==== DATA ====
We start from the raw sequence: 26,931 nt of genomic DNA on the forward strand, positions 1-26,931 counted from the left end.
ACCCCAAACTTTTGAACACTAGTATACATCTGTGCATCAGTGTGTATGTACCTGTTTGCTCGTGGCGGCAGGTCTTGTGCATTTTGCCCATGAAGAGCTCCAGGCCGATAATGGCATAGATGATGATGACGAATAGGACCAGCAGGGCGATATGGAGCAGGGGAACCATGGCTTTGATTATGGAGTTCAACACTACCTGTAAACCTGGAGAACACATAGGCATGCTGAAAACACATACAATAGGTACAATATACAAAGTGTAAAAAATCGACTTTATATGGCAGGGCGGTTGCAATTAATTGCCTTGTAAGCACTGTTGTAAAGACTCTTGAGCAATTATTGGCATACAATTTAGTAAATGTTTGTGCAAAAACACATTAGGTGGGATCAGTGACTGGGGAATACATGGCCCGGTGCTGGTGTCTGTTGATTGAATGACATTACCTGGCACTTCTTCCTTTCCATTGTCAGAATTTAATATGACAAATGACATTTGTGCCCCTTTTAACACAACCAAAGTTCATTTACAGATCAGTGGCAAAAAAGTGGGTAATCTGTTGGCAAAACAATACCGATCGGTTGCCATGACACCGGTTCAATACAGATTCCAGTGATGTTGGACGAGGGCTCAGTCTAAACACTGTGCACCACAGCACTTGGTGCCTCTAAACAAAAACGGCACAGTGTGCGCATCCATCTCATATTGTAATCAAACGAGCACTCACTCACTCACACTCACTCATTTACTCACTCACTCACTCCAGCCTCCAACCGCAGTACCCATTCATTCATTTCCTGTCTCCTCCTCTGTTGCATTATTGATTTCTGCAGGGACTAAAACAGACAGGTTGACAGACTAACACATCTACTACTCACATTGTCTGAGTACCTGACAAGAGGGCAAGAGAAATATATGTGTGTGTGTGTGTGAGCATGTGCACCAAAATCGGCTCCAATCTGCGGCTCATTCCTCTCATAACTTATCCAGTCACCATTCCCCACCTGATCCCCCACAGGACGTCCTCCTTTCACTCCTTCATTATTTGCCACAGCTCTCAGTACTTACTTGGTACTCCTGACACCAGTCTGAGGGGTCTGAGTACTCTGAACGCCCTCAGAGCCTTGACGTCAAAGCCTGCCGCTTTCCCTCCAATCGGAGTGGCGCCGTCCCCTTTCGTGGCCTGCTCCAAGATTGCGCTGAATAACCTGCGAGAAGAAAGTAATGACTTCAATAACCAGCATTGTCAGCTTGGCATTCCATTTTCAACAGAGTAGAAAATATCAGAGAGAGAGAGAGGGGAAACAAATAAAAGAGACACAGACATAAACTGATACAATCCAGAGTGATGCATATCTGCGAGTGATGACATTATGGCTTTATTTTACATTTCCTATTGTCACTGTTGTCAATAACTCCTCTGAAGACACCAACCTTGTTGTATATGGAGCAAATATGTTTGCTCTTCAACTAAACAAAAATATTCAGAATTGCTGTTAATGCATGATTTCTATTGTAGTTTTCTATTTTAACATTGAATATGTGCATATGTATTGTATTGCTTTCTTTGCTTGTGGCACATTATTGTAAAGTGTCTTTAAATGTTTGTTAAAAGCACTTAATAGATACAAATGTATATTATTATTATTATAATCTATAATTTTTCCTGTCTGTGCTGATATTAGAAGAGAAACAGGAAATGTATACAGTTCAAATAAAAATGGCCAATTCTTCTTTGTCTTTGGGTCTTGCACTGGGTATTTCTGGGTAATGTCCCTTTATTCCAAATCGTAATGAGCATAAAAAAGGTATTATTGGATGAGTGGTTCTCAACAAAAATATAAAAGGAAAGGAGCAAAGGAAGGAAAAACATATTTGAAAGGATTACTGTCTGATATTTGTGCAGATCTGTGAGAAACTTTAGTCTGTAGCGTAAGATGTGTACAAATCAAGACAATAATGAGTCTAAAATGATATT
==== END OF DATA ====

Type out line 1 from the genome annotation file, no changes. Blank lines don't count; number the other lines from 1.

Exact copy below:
We start from the raw sequence: 26,931 nt of genomic DNA on the forward strand, positions 1-26,931 counted from the left end.